Twenty years after China and Southeast Asian nations forged official links, fears are growing that Beijing’s rising military and economic clout is dividing the region.
China and the 10 member states of the Association of Southeast Asian Nations (ASEAN)—Brunei, Burma, Cambodia, Indonesia, Laos, Malaysia, the Philippines, Singapore, Thailand and Vietnam—are now implementing an agreement to create the world’s most populated free trade area of nearly two billion people.
But some experts caution that Beijing is moving to create a new bloc combining the southern Chinese provinces of Yunnan and Guangxi with the neighboring mainland Southeast Asian states Burma, Cambodia, Laos, Vietnam and Thailand.
These states are situated along Southeast Asia’s main artery, the Mekong River, and billions of dollars are being poured into the so-called Greater Mekong Sub-region for infrastructure development, including an extensive network of roads and railways that will solidify links between the states and China.
The mainland states are being “divided” from the maritime ASEAN members—Indonesia, Malaysia, Brunei, Singapore, and the Philippines—by new physical infrastructure connections, new economic interactions and new intimate political and military engagements with China, says an Australian scholar who has been tracking Chinese-Southeast Asian historical links.
“These countries are, together with China, forming a new bloc, which in effect divides ASEAN,” said Geoff Wade, a historian at the Nalanda Sriwijaya Center of Singapore’s Institute for Southeast Asian Studies (ISEAS).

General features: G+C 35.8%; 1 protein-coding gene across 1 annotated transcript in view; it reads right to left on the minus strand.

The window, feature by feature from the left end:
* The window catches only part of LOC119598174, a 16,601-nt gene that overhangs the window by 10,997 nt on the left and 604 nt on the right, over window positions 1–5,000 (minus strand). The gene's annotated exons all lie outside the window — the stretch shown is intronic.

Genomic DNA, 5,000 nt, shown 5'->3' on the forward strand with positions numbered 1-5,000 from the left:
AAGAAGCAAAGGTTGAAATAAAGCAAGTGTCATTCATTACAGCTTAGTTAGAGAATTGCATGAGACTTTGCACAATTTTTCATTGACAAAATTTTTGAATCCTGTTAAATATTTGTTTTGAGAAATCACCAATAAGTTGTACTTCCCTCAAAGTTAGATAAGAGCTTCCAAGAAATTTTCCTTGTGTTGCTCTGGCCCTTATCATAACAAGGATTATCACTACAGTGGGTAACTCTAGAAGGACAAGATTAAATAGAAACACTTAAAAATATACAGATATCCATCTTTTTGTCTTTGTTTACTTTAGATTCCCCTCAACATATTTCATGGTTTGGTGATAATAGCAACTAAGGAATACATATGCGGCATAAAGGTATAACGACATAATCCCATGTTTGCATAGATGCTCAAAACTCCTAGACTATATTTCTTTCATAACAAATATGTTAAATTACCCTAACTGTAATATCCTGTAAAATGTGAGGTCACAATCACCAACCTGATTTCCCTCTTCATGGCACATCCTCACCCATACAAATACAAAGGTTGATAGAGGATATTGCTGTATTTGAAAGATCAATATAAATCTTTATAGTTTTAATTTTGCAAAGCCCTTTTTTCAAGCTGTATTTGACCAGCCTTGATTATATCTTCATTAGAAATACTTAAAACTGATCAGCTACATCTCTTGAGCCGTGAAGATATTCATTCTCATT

“The Greater Mekong Sub-region has thereby moved steadily from ‘sub-region' towards ‘region’ and we are seeing the cracks which will almost inevitably produce a permanently-divided ASEAN,” he said in a report.
Asian Development Bank
Development of the Greater Mekong Sub-region was initiated two decades ago by the Asian Development Bank and it continues to be promoted by the Manila-based bank through intense economic engagement with China.
ADB projects such as a U.S. $150 million dollar loan to China to develop three cities in Guangxi to serve as gateways to Vietnam and other Greater Mekong Sub-region countries, and to convert these corridors into full-fledged economic corridors are “tying China ever closer to the mainland states,” Wade noted.
Already, China has strengthened control of the agrarian economies of Southeast Asia.
It has built four dams on the upper part of the Mekong River, is investing in three dam projects in Laos and another one in Cambodia and has plans for a further 12 dams along the river—providing it with “a handle to control the major lifeline of the downstream countries.”
However, despite its dominant position, China refuses to sit on the body that monitors the Mekong River, which ran very dry in the first half of 2010.
Aside from transport links, China is also promoting electricity grids and energy pipelines among the Southeast Asian mainland states that will greatly reduce its transport reliance on the Straits of Malacca, the narrow but busy waterway straddling Malaysia, Indonesia and Singapore.
Burma, Cambodia and Laos are already virtual “client” states of China while Vietnam and Thailand ”are increasingly tied—and in some ways beholden—to the economic behemoth to the north,” Wade said.